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I spoke to Betsan Corkhill, the founder of Stitchlinks about her research.

She looks at the meditative, creative and social benefits of knitting - with the aim of introducing it into therapeutic healthcare. She had to start calling it a ‘bilateral rhythmic psychosocial interaction’. But we know it better as therapeutic knitting. Here’s what she had to say about it.

Why is Therapeutic Knitting Important?

"Knitting therapy is important because it’s accessible, low cost and portable. It can be done anytime, anywhere. It gives people a tool to help them control their symptoms.

What’s emerged from our research is that the other things going on in people’s lives has a big influence on how they recover from mental health problems.

There are five themes that come up in the research narratives. These were fear, worry and stress; isolation and loneliness; low confidence and self-esteem; lack of a rewarding occupation, and an enforced change of identity.

If people weren’t proactive in dealing with those issues, then they tended not to manage so well."

So How Does Knitting Help with Mental Health Problems?

"Repetitive, Rhythmic, Automatic Movements Are Calming.

When you knit, the movements you make are two handed and across the body. They are a coordinated pattern of automatic, rhythmic, repetitive movement. This type of movement takes up lots of brain capacity. As your brain has limited capacity, there’s less available to focus on problems or pain.

Repetitive movement can enhance the release of serotonin. Think about how we tap or rock if we are very stressed. The rhythm can help facilitate a meditative state.

Your Hand Positions While Knitting Can Help Reduce Anxiety

The way your hands are across your body when knitting can create a barrier, a buffer zone between you and others. People who suffer from anxiety or panic can use knitting to help them feel comfortable socialising, or even using public transport. I know some people who can’t use public transport if they don’t have their knitting to soothe them.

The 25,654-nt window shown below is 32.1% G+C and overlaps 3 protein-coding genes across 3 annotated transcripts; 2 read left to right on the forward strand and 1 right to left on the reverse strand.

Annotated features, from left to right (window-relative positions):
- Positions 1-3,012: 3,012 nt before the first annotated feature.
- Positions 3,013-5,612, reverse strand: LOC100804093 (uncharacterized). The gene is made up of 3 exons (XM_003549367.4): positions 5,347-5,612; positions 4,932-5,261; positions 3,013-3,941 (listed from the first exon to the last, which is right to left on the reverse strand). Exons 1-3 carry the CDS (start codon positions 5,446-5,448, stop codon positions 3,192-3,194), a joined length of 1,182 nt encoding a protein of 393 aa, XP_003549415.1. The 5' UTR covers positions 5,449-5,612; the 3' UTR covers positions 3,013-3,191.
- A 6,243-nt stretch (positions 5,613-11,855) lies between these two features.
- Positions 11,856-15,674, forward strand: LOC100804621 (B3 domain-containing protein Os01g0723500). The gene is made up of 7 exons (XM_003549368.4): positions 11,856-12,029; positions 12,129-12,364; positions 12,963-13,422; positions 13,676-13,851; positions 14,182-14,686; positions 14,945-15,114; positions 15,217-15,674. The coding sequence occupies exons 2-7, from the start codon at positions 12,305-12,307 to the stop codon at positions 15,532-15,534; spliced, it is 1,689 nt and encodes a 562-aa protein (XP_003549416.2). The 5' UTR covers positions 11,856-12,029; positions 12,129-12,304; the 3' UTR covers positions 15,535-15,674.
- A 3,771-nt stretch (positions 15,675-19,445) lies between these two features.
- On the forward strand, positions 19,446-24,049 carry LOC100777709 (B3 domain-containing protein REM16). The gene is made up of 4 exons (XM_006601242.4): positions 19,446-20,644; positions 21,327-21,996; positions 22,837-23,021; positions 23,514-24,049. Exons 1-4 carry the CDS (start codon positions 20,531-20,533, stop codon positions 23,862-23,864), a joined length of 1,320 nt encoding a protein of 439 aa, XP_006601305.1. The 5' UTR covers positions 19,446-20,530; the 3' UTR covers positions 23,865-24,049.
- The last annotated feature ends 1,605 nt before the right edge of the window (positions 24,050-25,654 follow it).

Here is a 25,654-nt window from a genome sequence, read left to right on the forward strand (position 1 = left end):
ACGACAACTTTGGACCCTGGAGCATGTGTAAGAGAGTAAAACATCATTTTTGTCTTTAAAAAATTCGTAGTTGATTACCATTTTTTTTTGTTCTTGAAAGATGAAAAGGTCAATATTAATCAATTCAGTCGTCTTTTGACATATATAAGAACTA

Knitting Can Help You Meet New People and Feel More Comfortable in Social Situations.

There are lots of friendly knitting groups out there. It is one of the few things you can do at the same time as chatting and maintaining eye contact - but you can also choose to sit and knit quietly if you are feeling vulnerable. It puts you in control of how much you participate in the group.

Knitting Can Calm Anxious Thoughts and Help You Remember How It Feels to Be Relaxed.

People describe knitting as giving their minds a break. It’s a way of breaking into those thought patterns that come with anxiety. It’s difficult to break those loops when they are established in your subconscious but the automatic nature of knitting is in your subconscious too – that might be why it helps.

If you’re distressed and anxious for a long period, it is reflected in your muscles and your posture. Your brain recognises this as being normal for you. You can forget what it feels like to be relaxed. I encourage people to flow with the movements and try and focus on what it feels like. Then you can remember and recall that feeling even when you haven’t got your knitting to hand."

What About Managing Wellbeing and Staying Well?

"You can use knitting for wellbeing whether you are well or whether you suffer from a mental health problem.

If we don’t manage stress on a daily basis it will build and give us health problems – a daily dose of knitting can help us stay calm.

It can also help with sleep problems. If you wake up with thoughts whirring round your head, then keep a small knitting kit by your bed. It’s something you can do quietly to relax you again. You can use it on the commute to work and at lunchtimes.

You can find friends in a safe environment, learn problem solving and meet people from a lot of different backgrounds. When you achieve something, you get a boost of feel-good chemicals. This motivates you to do more.

We did a survey as part of our research and 81% of people with clinical depression who responded felt happier after knitting. 54% felt happy or very happy and only 1% still felt sad. We found that the more frequently people knitted, the happier and calmer they felt."

Thanks so much to Betsan for talking to me. I’m definitely going to be getting my knitting needles out again!

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